This sample application demonstrates opening and closing communication streams and causing ducking events that an application can get to implement stream attenuation. This application implements a chat client that uses Core Audio APIs to read audio data from a communication device and to play it on the output device.
This topic contains the following sections.
- Downloading the Sample
- Building the Sample
- Running the Sample
- Related topics
This sample demonstrates the following features.
- MMDevice API for multimedia device enumeration and selection.
- WASAPI for accessing the communications capture and render device, stream management operations, and handling ducking events.
- WAVE APIs for accessing the communications device and capturing audio input.
|Windows SDK||Windows 7|
|Visual Studio 2008|
This sample is available in the following locations.
|Windows SDK||\Program Files\Microsoft SDKs\Windows\v7.0\Samples\Multimedia\Audio\DuckingCaptureSample\...|
To build the DuckingCaptureSample sample, use the following steps:
- Open the DuckingCaptureSample.sln in Visual Studio 2008.
- From within the window, select the Debug or Release solution configuration, select the Build menu from the menu bar, and select the Build option. If you do not open Visual Studio from the CMD shell for the SDK, Visual Studio will not have access to the SDK build environment. In that case, the sample will not build unless you explicitly set environment variable MSSdk, which is used in the project file, DuckingCaptureSample.vcproj.
If you build the application successfully, an executable file, DuckingCaptureSample.exe, is generated. To run it, select Start Debugging or Start Without Debugging from the Debug menu or type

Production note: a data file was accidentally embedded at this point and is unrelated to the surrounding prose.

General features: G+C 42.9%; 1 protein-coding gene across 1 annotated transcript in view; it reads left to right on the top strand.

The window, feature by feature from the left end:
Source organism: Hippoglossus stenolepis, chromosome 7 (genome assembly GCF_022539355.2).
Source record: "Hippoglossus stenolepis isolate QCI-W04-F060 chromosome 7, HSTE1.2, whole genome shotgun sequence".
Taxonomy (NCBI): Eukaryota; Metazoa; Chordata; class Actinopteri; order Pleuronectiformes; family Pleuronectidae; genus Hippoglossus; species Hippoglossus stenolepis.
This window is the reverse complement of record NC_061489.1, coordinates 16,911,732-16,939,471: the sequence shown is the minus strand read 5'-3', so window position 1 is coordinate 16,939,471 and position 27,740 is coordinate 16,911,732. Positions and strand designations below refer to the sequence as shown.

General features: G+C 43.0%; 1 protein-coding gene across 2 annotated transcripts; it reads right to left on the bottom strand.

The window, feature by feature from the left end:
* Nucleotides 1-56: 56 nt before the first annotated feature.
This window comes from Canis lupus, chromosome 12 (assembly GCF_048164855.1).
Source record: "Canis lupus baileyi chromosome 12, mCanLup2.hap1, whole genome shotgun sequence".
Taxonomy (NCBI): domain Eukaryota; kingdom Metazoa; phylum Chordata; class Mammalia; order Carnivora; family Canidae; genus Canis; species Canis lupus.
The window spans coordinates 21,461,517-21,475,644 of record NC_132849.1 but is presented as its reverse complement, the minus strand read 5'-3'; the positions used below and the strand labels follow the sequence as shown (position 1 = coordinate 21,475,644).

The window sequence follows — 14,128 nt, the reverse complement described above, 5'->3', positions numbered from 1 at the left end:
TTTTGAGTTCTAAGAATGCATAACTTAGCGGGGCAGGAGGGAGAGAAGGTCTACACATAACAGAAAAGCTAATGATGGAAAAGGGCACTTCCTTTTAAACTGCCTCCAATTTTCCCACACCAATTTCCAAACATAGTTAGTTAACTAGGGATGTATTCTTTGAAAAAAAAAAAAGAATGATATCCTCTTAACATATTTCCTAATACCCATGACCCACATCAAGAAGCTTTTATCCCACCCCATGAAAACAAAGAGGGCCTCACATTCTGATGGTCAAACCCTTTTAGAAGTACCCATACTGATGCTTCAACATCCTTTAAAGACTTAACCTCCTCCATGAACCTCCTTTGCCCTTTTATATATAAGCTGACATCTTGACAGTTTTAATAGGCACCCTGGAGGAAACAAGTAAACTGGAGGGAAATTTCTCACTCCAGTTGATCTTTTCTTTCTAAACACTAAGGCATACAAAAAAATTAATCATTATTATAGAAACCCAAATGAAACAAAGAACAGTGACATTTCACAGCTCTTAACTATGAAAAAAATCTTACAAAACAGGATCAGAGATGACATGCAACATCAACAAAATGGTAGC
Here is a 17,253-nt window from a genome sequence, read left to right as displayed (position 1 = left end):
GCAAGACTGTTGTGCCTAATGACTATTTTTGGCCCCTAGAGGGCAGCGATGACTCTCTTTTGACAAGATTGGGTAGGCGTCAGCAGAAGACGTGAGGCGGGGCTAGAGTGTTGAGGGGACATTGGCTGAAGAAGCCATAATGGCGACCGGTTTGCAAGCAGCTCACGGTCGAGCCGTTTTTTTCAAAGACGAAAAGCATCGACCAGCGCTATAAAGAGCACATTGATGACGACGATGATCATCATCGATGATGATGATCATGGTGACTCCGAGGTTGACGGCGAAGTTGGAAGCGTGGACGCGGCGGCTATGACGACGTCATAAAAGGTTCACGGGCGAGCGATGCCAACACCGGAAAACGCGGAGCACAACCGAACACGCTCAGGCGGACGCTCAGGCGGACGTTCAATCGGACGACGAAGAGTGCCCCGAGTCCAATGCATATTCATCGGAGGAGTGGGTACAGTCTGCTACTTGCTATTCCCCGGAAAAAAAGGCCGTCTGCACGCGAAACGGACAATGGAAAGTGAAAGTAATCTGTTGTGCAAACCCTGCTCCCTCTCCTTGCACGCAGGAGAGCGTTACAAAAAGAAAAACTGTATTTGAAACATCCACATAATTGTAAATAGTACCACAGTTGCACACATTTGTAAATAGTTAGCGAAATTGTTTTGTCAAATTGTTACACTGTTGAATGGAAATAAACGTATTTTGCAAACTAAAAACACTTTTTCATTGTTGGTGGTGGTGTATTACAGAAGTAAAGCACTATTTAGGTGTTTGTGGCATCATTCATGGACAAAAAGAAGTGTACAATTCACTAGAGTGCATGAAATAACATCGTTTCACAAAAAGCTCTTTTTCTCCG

DuckingCaptureSample in a command window.
DuckingCaptureSample provides the user with two implementations to capture audio from the default console device: WASAPI and Wave APIs. To start a capture session, select a mode and click Start on the application's user interface. To end the session, click Stop. Depending on the device specified by the user (input or output), the application uses MMDevice API to get a reference to the default rendering or capture communication device. After the user starts a chat session, the application performs the following tasks:
- Creates and initializes an audio client in event-driven mode.
- Associates the client with the event handle that signals that samples are ready for capture or rendering.
- Sets up a capture client and a rendering client for the transport.
- Creates the chat thread and starts the audio engine.
For rendering, the application determines the amount of data that is queued up to play in the capture endpoint buffer. It accordingly writes to the buffer and releases the buffer in preparation for the next processing pass until all of the data has been written. For rendering, silent frames are prerolled to prevent the audio engine from glitching on startup. DuckingCaptureSample also shows how to hide the render stream from the volume mixer.
For more information about the stream attenuation feature, see Using a Communication Device.